The Secret of the Kingdom (Palm Sunday)


Luke 8:1-15

It is Palm Sunday and I thought of interrupting our series of sermons on Luke to provide a sermon apropos this particular Sunday of the year – which is what I usually do – but then I realized that the text before us was perfectly suited for a Palm Sunday sermon. So we continue on in Luke.

Text Comment

v.1       We must never forget that first and foremost Jesus was a preacher of the good news of the kingdom of God. Because he wanted everyone to hear he went to them, moving from place to place, preaching both in the larger towns and the smaller villages because he didn’t want to miss anyone! [Bock, i, 712]

v.3       Mary Magdalene was so called because she came from Magdala, a town in Galilee. She had been demon possessed and was, no doubt, deeply devoted to Jesus for the deliverance he had granted her from what must have been a miserable existence. The Christian imagination has thought of her as a particularly beautiful woman who had been a prostitute, but there is no evidence for any of that.

            Joanna is mentioned again as one of the women present in the garden on Easter Sunday morning. Otherwise we know little about her. The fact that her husband was an official in Herod’s court has led to the perfectly plausible speculation that Joanna may have become first a disciple of John the Baptist and through John and after his execution transferred her loyalty to the Lord Jesus Christ. Others have suggested this Chuza might have been the official whose son Jesus healed, of which healing we read in John 4:46-53, in which case there was still more reason for Joanna to serve the Lord. Of Susanna we know nothing more than her name. Some of these women had means and contributed to the expenses of the Lord’s itinerant ministry. Everyone in the group had to eat, perhaps occasionally to spend a night in an inn, and these women helped defray those costs. It is interesting, by the way, that no woman is ever identified in the Gospels as an enemy of Jesus. Those are all men. You can do with that fact what you will.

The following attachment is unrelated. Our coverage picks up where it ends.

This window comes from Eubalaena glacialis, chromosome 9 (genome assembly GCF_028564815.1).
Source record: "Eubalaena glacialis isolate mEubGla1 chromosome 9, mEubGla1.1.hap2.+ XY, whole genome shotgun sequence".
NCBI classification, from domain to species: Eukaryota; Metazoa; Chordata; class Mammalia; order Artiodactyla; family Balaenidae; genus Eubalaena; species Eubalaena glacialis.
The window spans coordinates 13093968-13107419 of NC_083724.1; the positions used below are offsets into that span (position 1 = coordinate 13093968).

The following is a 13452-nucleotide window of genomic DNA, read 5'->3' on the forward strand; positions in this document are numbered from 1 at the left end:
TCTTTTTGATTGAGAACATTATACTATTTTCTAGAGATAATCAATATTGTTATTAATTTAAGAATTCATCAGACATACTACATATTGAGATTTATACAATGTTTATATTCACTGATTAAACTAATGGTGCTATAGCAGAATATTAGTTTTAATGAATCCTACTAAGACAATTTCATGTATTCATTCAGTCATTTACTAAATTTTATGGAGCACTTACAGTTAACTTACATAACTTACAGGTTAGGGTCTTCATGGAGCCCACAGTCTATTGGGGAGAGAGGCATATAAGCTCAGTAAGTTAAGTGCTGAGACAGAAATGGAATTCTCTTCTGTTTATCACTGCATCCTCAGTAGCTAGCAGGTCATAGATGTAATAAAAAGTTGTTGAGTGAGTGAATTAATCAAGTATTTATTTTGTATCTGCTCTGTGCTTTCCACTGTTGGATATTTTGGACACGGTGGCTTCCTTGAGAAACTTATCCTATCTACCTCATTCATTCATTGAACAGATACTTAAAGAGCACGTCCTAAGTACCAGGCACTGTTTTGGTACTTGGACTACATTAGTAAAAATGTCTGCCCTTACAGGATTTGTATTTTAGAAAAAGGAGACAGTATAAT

v.4       It is generally accepted in Gospels scholarship that this parable, given pride of place in the three synoptic Gospels – Matthew, Mark, and Luke – represents something of a turning point in the Lord’s ministry. He was gathering huge crowds to be sure; there was immense enthusiasm, but he was looking for more than superficial interest and so at this point he intensified his use of parables, short little stories that yielded their meaning only to those who were prepared to think carefully about what they had heard and to seek and find the truth. The parables served to separate the sincere seeker from the superficial enthusiast. [Morris, 170] Interestingly, the word “crowds” is found much more commonly in this earlier part of Luke and much less often in Luke’s account of the Lord’s later ministry. Later the Lord concentrated his attention on his real disciples: those who were actually committed to him and to his message. The crowds were interested but only superficially so. [Bock, i, 723]